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An eclectic mix of minds

Specialised and technical training is the name of the game in Chennai — which attracts the best talent from across India

education Updated: May 25, 2011 09:23 IST
Rahat Bano

South India is big on technical education but some students from other parts of the country go there for higher studies in other streams too.

In Chennai, you can find non-south Indian students (including international) in institutions other than the famed Indian Institute of Technology Madras.

Students come in mainly from Maharashtra and then from places like Delhi and West Bengal, says Jayaprakash Gandhi, a career
consultant.

About student intake, G Ramamurthy, vice principal (administration), Loyola College, says many people come in from the North-East states, and even Bihar.

Moumita Paul from Kolkata says she chose to do her master’s in psychology from the University of Madras because of the HR
specialisation it offers.

Indeed.
Established in 1857, the University of Madras runs some unique study programmes. It has departments of Vaishnavism, Saiva Siddhantam, Jainology and

Christian studies.
“Ours is the only university which has some courses not available in other parts of India. We teach foreign languages such as German, Italian, Spanish and Russian too,” says G Thiruvasagam, vice chancellor, University of Madras.

Two of their alumni - CV Raman and S Chandrasekhar - won Nobel prizes while many others have led in various walks of life.
Chennai institutions stand out in their attempts and efforts towards training and placement of students. “Our programmes are application-oriented,” says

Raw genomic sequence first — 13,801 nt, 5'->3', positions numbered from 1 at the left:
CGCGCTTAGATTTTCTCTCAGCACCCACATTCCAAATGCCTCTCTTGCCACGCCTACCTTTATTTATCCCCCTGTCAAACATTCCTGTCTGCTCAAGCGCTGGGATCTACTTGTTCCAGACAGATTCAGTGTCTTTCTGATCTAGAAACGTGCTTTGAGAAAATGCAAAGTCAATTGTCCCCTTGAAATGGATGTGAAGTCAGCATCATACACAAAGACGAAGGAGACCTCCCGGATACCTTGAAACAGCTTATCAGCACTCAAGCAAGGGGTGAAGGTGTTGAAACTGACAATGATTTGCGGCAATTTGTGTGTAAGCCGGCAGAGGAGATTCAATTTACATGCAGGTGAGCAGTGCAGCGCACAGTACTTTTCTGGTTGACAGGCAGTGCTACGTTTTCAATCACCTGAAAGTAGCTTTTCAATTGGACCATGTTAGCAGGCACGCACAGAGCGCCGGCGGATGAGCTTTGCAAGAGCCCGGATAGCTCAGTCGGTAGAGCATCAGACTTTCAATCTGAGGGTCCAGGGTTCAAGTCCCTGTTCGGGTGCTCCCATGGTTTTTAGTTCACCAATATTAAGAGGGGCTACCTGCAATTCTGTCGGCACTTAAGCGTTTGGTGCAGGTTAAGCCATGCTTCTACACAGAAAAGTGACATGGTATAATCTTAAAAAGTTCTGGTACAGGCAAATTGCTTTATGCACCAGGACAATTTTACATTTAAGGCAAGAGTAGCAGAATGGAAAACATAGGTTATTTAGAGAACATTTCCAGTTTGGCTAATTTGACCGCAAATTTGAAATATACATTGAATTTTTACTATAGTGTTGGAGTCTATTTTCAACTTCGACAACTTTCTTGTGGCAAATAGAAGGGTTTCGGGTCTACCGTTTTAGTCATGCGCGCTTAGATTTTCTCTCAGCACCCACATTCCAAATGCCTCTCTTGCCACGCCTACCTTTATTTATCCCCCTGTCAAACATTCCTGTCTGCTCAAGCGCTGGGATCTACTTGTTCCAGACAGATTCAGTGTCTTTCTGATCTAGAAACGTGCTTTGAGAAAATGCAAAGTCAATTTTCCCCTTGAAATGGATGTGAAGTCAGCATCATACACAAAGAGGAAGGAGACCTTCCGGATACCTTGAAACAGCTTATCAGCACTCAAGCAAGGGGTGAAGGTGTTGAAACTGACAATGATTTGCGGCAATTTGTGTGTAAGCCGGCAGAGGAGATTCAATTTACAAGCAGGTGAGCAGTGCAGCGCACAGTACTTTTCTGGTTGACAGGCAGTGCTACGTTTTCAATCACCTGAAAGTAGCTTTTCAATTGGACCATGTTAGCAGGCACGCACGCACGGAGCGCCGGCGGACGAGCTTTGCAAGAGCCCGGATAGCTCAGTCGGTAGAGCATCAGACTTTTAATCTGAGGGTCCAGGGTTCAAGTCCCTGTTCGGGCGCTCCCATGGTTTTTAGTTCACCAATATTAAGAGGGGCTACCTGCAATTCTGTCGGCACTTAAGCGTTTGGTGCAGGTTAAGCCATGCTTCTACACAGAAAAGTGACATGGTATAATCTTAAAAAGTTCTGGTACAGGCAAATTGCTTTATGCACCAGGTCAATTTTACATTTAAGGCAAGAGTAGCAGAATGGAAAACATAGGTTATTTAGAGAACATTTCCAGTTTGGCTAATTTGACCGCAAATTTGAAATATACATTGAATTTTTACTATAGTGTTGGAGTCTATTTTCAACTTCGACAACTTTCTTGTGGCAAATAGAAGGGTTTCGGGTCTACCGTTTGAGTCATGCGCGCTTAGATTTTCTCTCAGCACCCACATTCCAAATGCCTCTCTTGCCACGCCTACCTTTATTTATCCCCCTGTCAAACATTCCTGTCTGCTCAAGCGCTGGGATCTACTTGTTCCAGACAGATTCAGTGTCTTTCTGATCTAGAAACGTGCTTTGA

Thiruvasagam. “We have R300 crore worth of equipment with us. Students don’t have to go to other places or libraries for research work.”

If you look up the league tables, southern states have always been leaders in engineering education while north is ahead in management courses, says Gandhi.

However, “for BA, BSc, colleges like Loyola, Stella Maris and Ethiraj are always in the top 10,” he says.

“The admission process is transparent. The fee is not high. And additional facilities, training and placements are much better,” says Gandhi.

However, outstation students face a number of challenges, starting from the language. The only trouble is Tamil, which takes time getting used to! Give time to yourself and make a little effort to learn Tamil, because you do need to communicate to survive and find your way about the place!

Whether the other conditions are a challenge or normal, depends on your perspective. Gandhi says, “The culture is not as fast-paced as students expect in Delhi and Mumbai. And most colleges have dress codes, salwar kameez for women and formals for men.”

Hot Hangouts
.
Express Avenue, Royapettah
. Spencer Plaza, Mount Road
. Ampa Skywalk Mall, Nungambakkam
. Abirami Mall, Chetpet
. Marina Beach
. Ispahani Centre, Nungambakkam

Multiplexes
. Sathyam Cinemas, St Thomas Mount
. Escape, Express Avenue mall
. INOX, Citi Centre
. Mayajal, ECR
. EGA Theatres, Chetpet
. AGS cinemas, Villivakkam

Food Joints
This is something that should also be able to take care of your pocket! Some of the famous food joints that people often crowd during weekends and otherwise are:
. Sarvana group of hotels (They are here, there and everywhere and the main reason to visit these should be to taste authentic south Indian food)
. Murugan Idli Shop, Besant Nagar, T Nagar and Kilpauk
. Karthick Tiffin Centre, Anna Nagar (known to be open till 2am and for its signature ‘butter podi dosa’)
. Kebab Court, ECR
. Barbecue nation, Kodambakkam
. 10D, T Nagar